The short answer is that we are inside the Milky Way instead of looking at it from outside.
And it is not exactly true that it was not until the 1950s that the shape of the Milky Way was figured out.
As soon as Galilleo pointed a telescope at the Milky Way and resolved it into many stars, it has been known that the light of the Milky Way is composed of the light of many, many stars blended together.
There were three possible asumptions about the Milky Way stars.
One) that they were smaller than the naked eye stars, and so could be at the same distance as the naked eye stars.
Two) that they were so much smaller than the naked eye stars that they were much closer to Earth than the naked eye stars.
Three) that they were as large as the naked eye stars,and thus were so much fainter than the naked eye stars because they were very much father away than the naked eye stars.
Starting in the 17th century astronomers tried to measure the parallaxes of stars to find their distance. In the Hellenistic age, it was realized that if the Earth revolved around the Sun, the positions of the stars should move during the year as the Earth moved. Since no such movement could be detected in ancient times, that was one of the arguments used against the ancient heliocentric theory.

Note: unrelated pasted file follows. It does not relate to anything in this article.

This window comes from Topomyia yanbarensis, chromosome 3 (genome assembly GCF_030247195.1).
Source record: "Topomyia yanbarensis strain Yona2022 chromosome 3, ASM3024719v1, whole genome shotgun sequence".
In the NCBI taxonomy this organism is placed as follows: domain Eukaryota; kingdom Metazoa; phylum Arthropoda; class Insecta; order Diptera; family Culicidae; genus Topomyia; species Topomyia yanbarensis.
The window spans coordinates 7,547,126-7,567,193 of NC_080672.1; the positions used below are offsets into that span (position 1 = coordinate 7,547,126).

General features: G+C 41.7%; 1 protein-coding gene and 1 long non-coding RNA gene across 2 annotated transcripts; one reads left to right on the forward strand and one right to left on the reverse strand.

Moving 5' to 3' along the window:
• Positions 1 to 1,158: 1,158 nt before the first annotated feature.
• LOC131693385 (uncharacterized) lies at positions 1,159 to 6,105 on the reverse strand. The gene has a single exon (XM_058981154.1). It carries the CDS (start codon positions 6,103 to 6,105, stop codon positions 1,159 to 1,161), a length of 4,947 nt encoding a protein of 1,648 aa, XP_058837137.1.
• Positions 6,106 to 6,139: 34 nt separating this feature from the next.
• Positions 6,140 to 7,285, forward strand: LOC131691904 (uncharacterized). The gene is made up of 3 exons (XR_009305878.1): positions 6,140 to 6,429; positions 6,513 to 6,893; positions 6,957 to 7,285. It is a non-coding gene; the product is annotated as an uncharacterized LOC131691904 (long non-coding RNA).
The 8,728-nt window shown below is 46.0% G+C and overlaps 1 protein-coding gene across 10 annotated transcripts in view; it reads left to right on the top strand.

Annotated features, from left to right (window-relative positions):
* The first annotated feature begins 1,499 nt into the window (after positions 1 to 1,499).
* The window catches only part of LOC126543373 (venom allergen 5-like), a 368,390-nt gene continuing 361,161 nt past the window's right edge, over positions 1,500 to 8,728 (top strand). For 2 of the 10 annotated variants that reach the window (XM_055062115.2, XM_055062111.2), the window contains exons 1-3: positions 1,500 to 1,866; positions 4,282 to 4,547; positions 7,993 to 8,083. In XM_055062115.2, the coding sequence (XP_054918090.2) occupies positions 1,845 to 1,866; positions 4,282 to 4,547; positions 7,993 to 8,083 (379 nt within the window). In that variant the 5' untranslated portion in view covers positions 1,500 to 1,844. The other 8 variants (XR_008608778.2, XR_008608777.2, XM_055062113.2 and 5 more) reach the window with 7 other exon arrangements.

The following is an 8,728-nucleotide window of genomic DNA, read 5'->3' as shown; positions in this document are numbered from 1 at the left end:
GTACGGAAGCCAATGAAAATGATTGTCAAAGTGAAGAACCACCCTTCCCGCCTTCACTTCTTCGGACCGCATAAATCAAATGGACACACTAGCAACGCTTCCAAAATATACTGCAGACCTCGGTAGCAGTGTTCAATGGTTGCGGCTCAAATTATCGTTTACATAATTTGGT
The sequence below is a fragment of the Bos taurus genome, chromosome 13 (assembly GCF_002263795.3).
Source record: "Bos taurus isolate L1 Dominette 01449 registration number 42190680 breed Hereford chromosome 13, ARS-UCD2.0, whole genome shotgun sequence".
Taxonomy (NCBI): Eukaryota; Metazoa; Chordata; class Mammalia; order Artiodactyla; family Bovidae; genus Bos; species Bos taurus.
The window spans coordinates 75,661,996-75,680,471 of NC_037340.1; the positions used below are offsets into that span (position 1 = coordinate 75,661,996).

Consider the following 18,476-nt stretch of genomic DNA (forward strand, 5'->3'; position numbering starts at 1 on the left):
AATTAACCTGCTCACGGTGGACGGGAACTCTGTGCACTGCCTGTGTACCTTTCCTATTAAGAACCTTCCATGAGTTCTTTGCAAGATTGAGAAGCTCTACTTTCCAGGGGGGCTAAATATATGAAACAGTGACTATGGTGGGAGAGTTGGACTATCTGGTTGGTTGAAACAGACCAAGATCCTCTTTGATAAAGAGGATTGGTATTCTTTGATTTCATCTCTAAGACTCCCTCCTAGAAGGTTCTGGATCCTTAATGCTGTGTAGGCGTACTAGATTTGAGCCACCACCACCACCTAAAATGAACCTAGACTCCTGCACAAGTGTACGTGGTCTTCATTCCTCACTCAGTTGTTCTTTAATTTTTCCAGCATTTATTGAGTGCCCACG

When early modern astronomers accepted the Heliocentry theory, they realized that detecting the parallax of stars would be a major piece of evidence for the heliocentric theory and would help figure out the size and shape of the universe.
So attempts to measure the parallaxes of stars were made and failed for over 150 years. If any astrnomers believed that the Milky Way stars were closer to Earth and chose to measure their parallaxes, the failure to do so would prove that the Milky Way stars must not be any closer than the naked eye stars. Finally, more advanced instruments in the 1830s enabled the parallaxes of 61 Cygni, Alpha centauri, and Vega, to be measured, followed by those of a few other stars in the following decades.
Those proved, among other things, that stars were not all at the same distance, so they were not all on the surface of a spherical shell around Earth. They also showed that, when the apparent magnitudes of stars were compared to their distances, the absolute magnitudes of stars could be calaculated, and those absolute magnitudes varied greatly. So the apparent magnitude of a star was a very poor indicator of the distance of that star.
Back in the 18th century, the Milky Way was assumed to be either a disc or a torus shape with the Sun and Earth inside it. Thus the stars of the Milky Way appeared as a band across the entire sky as seen from Earth, inside the Milky Way.
By then number of tiny hazy patches of light - "nebulae" - in the sky have been discovered, and some people speculated that since they looks like tiny bits of the Milky Way, the Milky Way might not be the entire universe, and there could be other things like the Milky Way at great distances from it.